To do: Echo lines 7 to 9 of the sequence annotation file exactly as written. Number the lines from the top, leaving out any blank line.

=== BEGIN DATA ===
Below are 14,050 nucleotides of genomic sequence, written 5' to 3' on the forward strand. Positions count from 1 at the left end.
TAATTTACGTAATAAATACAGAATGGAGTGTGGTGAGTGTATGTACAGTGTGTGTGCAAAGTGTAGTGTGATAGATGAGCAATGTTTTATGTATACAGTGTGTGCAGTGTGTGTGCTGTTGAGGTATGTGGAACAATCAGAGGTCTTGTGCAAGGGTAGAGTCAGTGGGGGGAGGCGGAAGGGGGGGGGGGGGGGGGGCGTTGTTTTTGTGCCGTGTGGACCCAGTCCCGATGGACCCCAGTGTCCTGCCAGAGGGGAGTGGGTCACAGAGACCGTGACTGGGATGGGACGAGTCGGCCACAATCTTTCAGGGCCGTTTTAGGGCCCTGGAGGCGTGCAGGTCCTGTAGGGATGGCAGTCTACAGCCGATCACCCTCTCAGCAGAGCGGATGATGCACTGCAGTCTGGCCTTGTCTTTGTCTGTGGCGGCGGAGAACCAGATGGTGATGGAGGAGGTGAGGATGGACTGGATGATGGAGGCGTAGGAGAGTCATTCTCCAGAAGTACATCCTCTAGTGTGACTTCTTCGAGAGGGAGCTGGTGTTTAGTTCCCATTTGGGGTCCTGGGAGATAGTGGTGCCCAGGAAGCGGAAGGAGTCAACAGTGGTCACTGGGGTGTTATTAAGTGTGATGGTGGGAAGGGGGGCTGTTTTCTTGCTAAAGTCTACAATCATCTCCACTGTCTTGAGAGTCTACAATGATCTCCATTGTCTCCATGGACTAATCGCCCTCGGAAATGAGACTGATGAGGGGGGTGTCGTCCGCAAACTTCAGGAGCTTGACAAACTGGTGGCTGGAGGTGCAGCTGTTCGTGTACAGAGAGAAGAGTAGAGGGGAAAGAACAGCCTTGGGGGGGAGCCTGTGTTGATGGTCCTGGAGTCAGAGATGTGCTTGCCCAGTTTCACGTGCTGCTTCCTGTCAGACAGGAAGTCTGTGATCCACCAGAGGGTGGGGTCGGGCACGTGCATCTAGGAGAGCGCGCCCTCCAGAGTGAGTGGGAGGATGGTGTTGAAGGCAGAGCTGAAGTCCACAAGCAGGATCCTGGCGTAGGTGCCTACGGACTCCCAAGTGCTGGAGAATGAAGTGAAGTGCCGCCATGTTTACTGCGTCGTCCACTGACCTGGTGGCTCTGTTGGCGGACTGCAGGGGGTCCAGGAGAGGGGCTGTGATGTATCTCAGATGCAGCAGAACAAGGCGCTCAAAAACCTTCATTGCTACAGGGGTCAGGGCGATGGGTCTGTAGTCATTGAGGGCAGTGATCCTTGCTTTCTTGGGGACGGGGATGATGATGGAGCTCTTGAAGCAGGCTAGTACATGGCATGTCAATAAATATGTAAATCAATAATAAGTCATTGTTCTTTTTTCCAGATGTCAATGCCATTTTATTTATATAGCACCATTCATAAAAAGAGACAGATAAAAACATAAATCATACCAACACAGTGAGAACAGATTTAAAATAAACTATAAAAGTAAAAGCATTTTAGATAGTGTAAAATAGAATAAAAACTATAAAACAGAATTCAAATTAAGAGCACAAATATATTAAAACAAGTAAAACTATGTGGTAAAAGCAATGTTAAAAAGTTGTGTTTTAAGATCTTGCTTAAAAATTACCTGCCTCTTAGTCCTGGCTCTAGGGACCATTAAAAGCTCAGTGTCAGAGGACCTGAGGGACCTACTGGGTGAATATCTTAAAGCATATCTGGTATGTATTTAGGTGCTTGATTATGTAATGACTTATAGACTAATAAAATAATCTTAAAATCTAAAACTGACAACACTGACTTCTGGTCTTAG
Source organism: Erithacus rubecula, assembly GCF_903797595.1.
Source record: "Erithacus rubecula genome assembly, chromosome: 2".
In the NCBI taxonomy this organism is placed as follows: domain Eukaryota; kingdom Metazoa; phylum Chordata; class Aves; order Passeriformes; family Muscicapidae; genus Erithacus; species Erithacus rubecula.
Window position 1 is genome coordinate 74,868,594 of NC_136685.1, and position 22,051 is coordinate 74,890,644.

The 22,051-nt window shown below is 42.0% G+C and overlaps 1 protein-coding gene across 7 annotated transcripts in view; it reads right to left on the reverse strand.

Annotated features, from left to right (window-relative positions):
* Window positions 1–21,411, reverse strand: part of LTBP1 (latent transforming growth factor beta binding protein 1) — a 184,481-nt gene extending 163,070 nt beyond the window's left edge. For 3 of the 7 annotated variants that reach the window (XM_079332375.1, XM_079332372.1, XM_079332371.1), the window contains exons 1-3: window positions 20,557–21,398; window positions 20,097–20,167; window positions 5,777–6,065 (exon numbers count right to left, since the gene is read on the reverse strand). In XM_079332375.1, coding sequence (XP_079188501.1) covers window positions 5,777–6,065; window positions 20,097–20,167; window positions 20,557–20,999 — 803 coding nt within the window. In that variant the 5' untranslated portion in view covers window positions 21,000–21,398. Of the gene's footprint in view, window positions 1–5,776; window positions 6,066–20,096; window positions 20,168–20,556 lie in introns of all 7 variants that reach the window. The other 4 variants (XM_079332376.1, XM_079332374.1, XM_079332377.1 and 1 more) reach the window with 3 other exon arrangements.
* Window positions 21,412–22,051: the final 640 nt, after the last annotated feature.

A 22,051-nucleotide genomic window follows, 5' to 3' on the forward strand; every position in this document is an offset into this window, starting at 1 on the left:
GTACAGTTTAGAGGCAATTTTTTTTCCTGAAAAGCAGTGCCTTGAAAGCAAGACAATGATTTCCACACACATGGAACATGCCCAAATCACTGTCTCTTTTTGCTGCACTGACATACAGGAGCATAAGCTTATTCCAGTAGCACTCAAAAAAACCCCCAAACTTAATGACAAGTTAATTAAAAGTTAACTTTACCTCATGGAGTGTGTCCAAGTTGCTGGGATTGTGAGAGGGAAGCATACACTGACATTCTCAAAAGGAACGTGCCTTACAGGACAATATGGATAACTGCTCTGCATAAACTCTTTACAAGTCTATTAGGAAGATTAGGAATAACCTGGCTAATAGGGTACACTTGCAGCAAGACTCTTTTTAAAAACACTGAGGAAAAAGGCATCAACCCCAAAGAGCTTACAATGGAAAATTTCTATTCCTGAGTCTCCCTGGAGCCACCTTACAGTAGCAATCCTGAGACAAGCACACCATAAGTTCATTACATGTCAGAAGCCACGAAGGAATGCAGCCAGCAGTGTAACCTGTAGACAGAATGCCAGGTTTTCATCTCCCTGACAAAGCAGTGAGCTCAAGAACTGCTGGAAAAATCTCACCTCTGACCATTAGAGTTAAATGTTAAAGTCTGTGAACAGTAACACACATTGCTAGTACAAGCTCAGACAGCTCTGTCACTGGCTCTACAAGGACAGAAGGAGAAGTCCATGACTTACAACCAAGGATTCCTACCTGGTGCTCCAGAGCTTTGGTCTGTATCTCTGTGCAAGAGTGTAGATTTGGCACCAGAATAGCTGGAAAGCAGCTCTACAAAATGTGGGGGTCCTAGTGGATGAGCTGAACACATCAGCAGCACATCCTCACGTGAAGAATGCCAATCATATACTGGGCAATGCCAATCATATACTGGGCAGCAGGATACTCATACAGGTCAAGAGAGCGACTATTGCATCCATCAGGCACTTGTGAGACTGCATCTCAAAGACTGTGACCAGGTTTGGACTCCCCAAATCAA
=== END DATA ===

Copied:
The 22,051-nt window shown below is 42.0% G+C and overlaps 1 protein-coding gene across 7 annotated transcripts in view; it reads right to left on the reverse strand.

Annotated features, from left to right (window-relative positions):
* Window positions 1–21,411, reverse strand: part of LTBP1 (latent transforming growth factor beta binding protein 1) — a 184,481-nt gene extending 163,070 nt beyond the window's left edge. For 3 of the 7 annotated variants that reach the window (XM_079332375.1, XM_079332372.1, XM_079332371.1), the window contains exons 1-3: window positions 20,557–21,398; window positions 20,097–20,167; window positions 5,777–6,065 (exon numbers count right to left, since the gene is read on the reverse strand). In XM_079332375.1, coding sequence (XP_079188501.1) covers window positions 5,777–6,065; window positions 20,097–20,167; window positions 20,557–20,999 — 803 coding nt within the window. In that variant the 5' untranslated portion in view covers window positions 21,000–21,398. Of the gene's footprint in view, window positions 1–5,776; window positions 6,066–20,096; window positions 20,168–20,556 lie in introns of all 7 variants that reach the window. The other 4 variants (XM_079332376.1, XM_079332374.1, XM_079332377.1 and 1 more) reach the window with 3 other exon arrangements.